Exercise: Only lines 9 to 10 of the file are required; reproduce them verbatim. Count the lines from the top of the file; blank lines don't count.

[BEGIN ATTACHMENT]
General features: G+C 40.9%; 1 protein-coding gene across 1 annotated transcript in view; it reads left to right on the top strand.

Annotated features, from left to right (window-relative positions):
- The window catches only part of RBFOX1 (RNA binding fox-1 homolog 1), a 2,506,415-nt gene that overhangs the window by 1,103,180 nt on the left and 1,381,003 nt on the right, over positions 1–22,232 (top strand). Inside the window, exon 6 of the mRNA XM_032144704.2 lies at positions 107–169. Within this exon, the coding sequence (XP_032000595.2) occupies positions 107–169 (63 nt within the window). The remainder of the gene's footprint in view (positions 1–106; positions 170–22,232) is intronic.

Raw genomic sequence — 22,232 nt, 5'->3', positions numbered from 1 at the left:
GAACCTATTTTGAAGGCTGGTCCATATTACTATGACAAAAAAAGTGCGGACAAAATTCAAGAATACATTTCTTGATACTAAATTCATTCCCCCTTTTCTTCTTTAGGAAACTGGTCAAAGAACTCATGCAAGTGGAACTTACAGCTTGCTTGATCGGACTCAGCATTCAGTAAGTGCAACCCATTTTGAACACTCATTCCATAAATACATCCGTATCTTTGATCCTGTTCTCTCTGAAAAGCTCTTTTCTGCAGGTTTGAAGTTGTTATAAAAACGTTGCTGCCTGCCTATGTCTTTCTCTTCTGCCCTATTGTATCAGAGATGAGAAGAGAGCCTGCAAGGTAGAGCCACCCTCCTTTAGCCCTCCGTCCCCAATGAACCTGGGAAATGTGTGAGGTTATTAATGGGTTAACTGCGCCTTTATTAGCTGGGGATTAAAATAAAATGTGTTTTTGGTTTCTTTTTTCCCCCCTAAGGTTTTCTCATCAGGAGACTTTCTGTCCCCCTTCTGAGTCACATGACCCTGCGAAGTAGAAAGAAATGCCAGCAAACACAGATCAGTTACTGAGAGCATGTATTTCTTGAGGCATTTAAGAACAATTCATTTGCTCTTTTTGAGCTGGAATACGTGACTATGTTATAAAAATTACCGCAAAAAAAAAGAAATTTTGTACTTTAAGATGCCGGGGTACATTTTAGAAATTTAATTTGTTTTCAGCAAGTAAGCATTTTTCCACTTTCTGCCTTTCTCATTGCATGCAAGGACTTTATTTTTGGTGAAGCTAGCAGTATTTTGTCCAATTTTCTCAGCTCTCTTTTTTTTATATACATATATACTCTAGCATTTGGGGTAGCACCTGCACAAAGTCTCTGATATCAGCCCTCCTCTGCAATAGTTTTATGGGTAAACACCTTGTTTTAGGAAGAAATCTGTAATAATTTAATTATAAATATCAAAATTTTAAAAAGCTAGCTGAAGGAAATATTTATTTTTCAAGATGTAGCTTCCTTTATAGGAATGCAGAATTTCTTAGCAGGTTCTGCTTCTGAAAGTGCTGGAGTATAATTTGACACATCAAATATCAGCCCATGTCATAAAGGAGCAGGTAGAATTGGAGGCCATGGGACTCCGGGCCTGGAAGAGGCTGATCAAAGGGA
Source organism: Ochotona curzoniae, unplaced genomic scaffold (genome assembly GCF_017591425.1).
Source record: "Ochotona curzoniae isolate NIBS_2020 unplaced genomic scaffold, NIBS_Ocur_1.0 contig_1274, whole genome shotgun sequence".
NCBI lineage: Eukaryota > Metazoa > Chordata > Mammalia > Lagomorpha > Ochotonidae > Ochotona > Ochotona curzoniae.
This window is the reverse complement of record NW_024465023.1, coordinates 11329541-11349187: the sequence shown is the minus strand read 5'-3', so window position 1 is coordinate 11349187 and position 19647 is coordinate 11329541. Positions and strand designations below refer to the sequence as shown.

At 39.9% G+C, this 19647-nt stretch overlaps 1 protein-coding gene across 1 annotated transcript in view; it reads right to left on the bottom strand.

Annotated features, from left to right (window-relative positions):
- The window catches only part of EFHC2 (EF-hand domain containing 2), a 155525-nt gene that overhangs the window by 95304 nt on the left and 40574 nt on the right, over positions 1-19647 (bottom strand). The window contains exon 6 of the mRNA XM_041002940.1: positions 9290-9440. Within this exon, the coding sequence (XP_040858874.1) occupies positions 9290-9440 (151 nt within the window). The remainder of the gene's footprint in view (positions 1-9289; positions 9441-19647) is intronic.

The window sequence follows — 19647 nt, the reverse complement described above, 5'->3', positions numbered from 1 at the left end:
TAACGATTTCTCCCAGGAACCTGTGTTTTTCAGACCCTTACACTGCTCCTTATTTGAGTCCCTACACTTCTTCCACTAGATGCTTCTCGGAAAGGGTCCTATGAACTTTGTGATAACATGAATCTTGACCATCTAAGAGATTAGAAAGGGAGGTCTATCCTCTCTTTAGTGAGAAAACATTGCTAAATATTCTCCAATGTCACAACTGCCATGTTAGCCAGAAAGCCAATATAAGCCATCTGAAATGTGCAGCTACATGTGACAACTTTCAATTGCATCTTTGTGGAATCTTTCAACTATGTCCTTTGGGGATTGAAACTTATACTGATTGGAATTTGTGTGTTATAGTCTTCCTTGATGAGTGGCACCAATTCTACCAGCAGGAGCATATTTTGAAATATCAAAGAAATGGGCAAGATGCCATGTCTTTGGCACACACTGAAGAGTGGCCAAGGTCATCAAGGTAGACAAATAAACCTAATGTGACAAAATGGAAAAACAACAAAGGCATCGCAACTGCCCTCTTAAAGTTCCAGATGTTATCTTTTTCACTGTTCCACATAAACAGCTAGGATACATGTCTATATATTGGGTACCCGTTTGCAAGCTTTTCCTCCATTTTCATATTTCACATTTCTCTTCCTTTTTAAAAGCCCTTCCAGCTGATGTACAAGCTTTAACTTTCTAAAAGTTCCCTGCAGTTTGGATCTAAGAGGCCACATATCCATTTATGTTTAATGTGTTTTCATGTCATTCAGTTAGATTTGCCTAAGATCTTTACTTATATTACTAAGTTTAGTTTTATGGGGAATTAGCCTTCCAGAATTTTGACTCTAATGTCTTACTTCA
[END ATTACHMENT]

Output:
This window is the reverse complement of record NW_024465023.1, coordinates 11329541-11349187: the sequence shown is the minus strand read 5'-3', so window position 1 is coordinate 11349187 and position 19647 is coordinate 11329541. Positions and strand designations below refer to the sequence as shown.

At 39.9% G+C, this 19647-nt stretch overlaps 1 protein-coding gene across 1 annotated transcript in view; it reads right to left on the bottom strand.